Driven by: Denis Hulme, Peter Revson and John Mahler. First race: Ontario Motor Speedway (R12), 6 Sep 1970. Total of 6 recorded races.
This was the #73 race car for Denny Hulme at Indy in 1970 and taken over by Peter Revson after Hulme withdrew. Then sold to Gordon Johncock and raced three times before being wrecked at Michigan when the center of the right rear wheel broke and the car spun into the wall. The chassis damage was repaired by Johncock's chief crew Duane Glasgow but it was not raced again. Sold at the end of 1970 to Dave Paul (Berrien Springs, MI) but he did not have an engine for it and sold it a few years later. In 1985 it was sold by Jim Mann (Elkhart, IN) to Bill Wiswedel (Holland, MI) and he still had the car in 2010. Sold by Bill in March 2019 to John Stafford (Chicago, IL). The car was then shipped to the UK for restoration.
Driven by: Denis Hulme, Peter Revson and Gordon Johncock. First race: Indianapolis Motor Speedway (R4), 30 May 1970. Total of 4 recorded races.
Chris Amon's planned car for the 1970 Indy 500 was taken over by Carl Williams when Amon withdrew. It was sold to Gordy Johncock after the 500 and became his main car after M15/2 was wrecked at Michigan. Sold to Rolla Vollstedt for 1971 and raced for him by Johncock and Denny Zimmerman in 1971 and 1972. This car was later acquired by Tom Black (Portland, OR) and sold by him to the UK. Believed to be the car acquired from collector Nick Mason by McLaren International, restored and put on display in the Donington Collection. Still in the Donington Museum in September 2018, just before it closed.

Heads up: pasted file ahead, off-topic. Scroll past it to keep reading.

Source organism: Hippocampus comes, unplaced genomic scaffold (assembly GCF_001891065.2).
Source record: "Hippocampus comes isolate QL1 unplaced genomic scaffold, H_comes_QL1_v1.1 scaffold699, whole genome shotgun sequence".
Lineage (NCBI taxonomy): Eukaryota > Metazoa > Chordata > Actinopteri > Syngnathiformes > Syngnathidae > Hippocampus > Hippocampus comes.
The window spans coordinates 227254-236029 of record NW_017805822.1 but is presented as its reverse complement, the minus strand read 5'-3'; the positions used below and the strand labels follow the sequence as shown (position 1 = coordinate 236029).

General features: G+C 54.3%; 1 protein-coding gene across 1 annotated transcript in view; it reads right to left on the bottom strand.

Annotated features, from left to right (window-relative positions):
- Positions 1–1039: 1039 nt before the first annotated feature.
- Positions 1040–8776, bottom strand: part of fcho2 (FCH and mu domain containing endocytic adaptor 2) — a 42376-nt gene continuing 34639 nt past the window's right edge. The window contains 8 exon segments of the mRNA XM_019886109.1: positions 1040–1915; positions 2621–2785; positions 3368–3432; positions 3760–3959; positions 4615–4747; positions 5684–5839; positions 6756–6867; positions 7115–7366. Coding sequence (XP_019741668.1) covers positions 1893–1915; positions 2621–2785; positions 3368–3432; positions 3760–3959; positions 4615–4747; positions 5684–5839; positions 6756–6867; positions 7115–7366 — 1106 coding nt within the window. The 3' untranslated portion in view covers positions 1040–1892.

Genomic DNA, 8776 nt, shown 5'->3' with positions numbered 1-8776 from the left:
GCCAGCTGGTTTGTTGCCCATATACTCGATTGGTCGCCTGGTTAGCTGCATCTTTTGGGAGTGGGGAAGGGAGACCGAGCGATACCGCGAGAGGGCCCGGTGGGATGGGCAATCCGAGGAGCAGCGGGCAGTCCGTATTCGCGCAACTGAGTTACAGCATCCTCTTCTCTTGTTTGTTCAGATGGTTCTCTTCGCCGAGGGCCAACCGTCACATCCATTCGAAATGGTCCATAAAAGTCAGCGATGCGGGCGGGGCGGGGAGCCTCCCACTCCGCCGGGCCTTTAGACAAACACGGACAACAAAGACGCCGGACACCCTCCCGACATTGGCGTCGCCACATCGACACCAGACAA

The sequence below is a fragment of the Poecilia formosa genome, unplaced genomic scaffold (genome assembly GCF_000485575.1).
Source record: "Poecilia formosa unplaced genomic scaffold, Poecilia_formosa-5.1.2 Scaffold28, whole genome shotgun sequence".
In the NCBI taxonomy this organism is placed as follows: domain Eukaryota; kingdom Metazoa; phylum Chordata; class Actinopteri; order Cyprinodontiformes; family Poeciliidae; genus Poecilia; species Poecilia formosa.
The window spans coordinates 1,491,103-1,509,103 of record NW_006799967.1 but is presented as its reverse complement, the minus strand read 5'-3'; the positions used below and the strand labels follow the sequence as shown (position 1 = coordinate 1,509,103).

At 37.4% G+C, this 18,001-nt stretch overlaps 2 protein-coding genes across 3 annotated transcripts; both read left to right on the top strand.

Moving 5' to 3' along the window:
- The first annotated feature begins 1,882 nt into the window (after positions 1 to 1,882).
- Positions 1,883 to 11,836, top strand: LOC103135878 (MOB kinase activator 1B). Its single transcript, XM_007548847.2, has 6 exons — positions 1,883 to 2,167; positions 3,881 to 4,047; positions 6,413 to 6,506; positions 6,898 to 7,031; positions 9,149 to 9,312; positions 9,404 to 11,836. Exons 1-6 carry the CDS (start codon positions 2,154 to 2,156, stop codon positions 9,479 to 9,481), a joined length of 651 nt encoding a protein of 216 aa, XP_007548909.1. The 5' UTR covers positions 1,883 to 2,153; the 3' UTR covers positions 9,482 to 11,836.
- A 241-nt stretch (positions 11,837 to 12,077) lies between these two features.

Driven by: Carl Williams, Chris Amon, Gordon Johncock and Denny Zimmerman. First race: Indianapolis Motor Speedway (R4), 30 May 1970. Total of 8 recorded races.
Johncock damaged one of his two cars when he slammed into the wall at Michigan in July 1970, but he continued to race his other M15 until the end of 1971, by which time it was being run by Rolla Vollstedt, who then entered it a couple of times for Denny Zimmerman. Meanwhile, the car that the works had retained was sold to John Mahler, who raced it a few times in 1971 and 1972. This appears to be the car in which John Foulston was killed while testing at Brands Hatch in 1987.
McLaren Engines Inc
The M15 Indy car project was run from McLaren's new permanent base in the US, established In December 1969 in Livonia, a suburb of Detroit, Michigan, chosen for being central to the seven Can-Am race circuits and the Indianapolis Motor Speedway. The facility was managed by Colin Beanland, and in 1970 included engine builders George Bolthoff, Kiwi John Nicholson - later the founder of Nicholson McLaren Engines in England - and Lee Muir, who later became Shadow's main engine builder.
Detailed descriptions of the M15 appeared in Motoring News 13 Nov 1969 p2 and Autosport 13 November 1969 pp31-32. McLaren's US operation was featured by Bill Gavin in Autosport 16 Aug 1970 pp30-31.
Please contact Allen Brown (firstname.lastname@example.org) if you can add anything to our understanding of these cars.